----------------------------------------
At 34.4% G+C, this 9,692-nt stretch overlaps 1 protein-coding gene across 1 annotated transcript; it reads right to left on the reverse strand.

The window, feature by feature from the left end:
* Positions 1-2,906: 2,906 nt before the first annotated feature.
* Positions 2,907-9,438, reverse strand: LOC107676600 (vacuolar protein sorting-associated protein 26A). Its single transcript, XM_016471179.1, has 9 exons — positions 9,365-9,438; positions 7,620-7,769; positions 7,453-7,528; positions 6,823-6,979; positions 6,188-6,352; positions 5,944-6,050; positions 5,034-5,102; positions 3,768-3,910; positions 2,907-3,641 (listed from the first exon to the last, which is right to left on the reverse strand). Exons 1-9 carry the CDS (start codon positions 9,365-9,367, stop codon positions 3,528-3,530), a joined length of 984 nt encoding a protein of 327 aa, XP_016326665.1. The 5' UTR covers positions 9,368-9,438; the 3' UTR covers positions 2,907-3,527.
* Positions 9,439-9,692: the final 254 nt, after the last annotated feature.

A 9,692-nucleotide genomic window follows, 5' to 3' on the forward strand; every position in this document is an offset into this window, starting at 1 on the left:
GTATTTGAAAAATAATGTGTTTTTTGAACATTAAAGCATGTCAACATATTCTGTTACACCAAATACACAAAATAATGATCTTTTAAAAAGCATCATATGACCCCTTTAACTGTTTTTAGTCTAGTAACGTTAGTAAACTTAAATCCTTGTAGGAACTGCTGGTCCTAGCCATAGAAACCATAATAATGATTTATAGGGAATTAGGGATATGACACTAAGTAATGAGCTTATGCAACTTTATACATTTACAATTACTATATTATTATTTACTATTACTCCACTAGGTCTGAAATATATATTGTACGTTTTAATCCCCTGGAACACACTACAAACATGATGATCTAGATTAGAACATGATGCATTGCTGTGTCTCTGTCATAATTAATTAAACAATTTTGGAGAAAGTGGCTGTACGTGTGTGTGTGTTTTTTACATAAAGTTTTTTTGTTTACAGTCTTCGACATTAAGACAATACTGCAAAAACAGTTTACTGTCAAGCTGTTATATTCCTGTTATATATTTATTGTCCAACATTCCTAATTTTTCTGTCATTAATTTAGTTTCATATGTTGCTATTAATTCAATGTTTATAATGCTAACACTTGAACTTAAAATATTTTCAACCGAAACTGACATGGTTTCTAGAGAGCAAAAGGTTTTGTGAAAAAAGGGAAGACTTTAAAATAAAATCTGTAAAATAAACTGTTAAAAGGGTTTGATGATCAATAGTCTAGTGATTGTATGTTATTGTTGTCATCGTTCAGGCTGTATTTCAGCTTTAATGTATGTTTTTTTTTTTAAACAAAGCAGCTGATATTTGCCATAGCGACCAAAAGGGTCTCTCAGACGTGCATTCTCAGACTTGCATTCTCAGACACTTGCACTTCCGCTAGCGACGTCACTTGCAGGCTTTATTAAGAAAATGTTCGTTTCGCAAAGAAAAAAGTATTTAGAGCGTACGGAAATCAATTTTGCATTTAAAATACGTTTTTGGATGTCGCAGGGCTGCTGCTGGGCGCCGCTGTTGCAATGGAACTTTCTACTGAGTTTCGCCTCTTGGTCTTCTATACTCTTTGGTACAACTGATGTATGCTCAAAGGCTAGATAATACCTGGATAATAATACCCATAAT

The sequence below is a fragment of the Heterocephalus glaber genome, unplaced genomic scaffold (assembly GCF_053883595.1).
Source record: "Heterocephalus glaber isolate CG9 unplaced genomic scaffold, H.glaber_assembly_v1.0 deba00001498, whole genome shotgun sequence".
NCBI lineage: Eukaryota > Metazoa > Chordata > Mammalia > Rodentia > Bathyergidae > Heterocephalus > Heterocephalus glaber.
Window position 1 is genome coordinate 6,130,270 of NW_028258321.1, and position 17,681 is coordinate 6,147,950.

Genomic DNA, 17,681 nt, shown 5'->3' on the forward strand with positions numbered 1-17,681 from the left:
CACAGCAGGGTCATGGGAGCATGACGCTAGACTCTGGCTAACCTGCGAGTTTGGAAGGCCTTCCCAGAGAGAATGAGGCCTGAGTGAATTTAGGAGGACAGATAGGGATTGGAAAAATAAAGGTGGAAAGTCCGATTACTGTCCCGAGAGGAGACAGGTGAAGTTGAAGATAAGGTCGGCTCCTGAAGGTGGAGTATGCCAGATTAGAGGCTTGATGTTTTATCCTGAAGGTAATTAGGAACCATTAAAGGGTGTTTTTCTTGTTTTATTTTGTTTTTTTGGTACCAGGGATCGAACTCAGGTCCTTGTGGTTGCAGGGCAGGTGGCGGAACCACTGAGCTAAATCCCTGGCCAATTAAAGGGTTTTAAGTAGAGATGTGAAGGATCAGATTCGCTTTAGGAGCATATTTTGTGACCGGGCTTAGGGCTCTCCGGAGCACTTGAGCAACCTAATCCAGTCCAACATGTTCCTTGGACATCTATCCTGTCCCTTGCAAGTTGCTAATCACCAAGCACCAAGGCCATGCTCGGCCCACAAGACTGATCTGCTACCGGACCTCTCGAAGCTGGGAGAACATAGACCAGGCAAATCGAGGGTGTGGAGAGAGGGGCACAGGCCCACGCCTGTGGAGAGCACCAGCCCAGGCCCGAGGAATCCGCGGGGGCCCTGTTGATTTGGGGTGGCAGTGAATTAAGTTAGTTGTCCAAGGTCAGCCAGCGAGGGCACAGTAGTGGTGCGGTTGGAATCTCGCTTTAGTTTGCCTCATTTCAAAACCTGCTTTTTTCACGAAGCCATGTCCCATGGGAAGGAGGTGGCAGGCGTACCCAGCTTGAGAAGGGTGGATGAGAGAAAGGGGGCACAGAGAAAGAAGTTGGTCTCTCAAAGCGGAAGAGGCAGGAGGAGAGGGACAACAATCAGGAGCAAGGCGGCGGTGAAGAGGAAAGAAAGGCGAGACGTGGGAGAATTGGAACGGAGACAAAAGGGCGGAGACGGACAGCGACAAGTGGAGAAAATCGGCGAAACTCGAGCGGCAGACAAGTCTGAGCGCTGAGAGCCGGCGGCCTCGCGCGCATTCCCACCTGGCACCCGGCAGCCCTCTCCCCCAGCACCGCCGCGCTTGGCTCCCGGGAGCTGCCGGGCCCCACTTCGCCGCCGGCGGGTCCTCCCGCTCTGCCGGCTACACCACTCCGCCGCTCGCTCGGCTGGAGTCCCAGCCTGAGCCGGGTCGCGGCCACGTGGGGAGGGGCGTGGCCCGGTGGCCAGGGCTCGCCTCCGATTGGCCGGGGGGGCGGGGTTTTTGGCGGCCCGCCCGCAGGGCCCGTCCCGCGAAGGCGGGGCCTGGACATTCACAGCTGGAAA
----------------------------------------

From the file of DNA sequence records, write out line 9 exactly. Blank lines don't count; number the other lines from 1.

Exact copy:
Source record: "Heterocephalus glaber isolate CG9 unplaced genomic scaffold, H.glaber_assembly_v1.0 deba00001498, whole genome shotgun sequence".